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May be I am too tired.
Why dont't the following display the same value?

int x = 42405;
System.out.println(x << 8);  
System.out.println((x &0x00ff) << 8);  

The lower bits should be clear in both cases

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What's the type of x? – Jon Skeet Sep 22 '11 at 13:33
And what is your output? – Michael M. Sep 22 '11 at 13:35
Works fine for me w/ a few values; for what isn't it working? – Dave Newton Sep 22 '11 at 13:35
Maybe x is > 255 – nos Sep 22 '11 at 13:36
Sorry guys.Updated post for the type – Cratylus Sep 22 '11 at 13:46
up vote 5 down vote accepted

EDIT: Okay, I'm leaving the bottom part for posterity...

If x is int, then it's pretty simple: x << 8 will have the same value as x & 0xff if and only if none of the "middle" 16 bits are set:

  • The top 8 bits of x will be rendered irrelevant by the left shift
  • The bottom 8 bits of x are preserved by the masking

If there are any of the "middle" 16 bits set, then x & 0xff will differ from x in a bit which is still preserved by the shift, therefore the results will be different.

I don't understand why you'd expect them to always give the same results...

I'm going to assume that the type of x is byte, and that it's actually negative.

There's no shift operation defined for byte, so first there's a transformation to int... and that's what can change depending on whether or not you've got the mask.

So let's take the case where x is -1. Then (int) x is also -1 - i.e. the bit pattern is all 1s. Shift that left by 8 bits and you end up with a bit pattern of 24 1s followed by 8 0s:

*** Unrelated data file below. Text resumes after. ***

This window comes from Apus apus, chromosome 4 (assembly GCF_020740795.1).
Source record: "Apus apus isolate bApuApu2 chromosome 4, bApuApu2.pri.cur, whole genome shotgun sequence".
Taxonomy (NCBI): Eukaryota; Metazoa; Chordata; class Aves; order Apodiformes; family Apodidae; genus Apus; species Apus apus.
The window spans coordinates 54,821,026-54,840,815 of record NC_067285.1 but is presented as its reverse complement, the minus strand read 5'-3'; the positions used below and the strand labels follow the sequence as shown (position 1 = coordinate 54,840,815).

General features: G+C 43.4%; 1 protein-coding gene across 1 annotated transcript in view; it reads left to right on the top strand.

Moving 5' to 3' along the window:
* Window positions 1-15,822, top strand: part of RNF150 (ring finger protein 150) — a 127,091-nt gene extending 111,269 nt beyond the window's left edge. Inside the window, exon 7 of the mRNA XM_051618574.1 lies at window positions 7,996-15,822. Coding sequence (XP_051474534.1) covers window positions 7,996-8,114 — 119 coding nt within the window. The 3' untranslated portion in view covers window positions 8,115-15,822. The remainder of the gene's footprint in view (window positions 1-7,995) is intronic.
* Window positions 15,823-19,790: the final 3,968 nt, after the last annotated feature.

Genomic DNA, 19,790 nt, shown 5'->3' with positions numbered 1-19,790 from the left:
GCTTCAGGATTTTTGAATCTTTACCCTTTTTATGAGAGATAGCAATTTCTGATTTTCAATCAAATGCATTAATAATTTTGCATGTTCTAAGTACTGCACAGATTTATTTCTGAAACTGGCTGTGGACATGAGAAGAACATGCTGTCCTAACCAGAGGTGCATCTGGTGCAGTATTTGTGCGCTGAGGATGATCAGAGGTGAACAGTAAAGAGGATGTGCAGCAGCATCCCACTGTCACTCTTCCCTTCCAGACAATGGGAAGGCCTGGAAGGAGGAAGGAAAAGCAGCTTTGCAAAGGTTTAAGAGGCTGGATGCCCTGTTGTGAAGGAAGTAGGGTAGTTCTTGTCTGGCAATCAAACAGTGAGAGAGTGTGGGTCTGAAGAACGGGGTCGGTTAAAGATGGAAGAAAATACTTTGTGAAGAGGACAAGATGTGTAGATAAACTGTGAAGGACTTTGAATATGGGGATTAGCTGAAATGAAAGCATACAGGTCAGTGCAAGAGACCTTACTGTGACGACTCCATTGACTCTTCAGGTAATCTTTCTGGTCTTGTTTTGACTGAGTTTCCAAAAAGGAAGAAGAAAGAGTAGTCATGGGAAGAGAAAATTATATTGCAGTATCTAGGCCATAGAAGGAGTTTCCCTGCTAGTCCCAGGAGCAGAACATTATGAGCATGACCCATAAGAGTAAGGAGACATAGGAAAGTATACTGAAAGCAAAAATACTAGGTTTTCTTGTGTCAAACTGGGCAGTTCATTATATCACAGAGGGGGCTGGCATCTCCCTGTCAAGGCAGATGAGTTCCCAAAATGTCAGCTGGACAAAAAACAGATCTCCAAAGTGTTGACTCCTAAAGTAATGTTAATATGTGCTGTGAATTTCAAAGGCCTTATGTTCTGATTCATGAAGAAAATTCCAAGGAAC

11111111111111111111111100000000 = -256

Now consider the second line of code - that's taking x & 0xff, which will only take the bottom 8 bits of the promoted value of x - i.e. 255. You shift that left by 8 bits and you end up with 16 0s, 8 1s, then 8 0s:

00000000000000001111111100000000 = 65280
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Wouldn't 0x00ff suggest that the type is short? – pablochan Sep 22 '11 at 13:40
@pablochan: Not necessarily. Basically it's entirely unclear - we'll have to hope that the OP actually gives some more information... – Jon Skeet Sep 22 '11 at 13:41
Sorry about this.It is int.I updated post – Cratylus Sep 22 '11 at 13:42
@user384706: I've edited my answer. You do realise that int is always 32 bits in Java, right? – Jon Skeet Sep 22 '11 at 13:47

Below, x is > 0xff , and in one case you mask away the upper 3 bytes, meaning you you do (0x123 & 0x00ff) << 8 , which will be 0x23 << 8 And that is quite different from 0x123 << 8

int x = 0x123;
System.out.println(x << 8);  //prints 74496
System.out.println((x &0x00ff) << 8); //prints 8960

And if x is a byte, it will get "promoted" to int before the shift, and if it's negative, it'll sign extend, and you get a whole lot of 1 bits set in the integer, which is masked away with &0xff in one case, and not masked away in the other


byte x = (byte)0xAA; //x is negative
System.out.println(x << 8);  //prints -22016
System.out.println((x &0x00ff) << 8); //prints 43520
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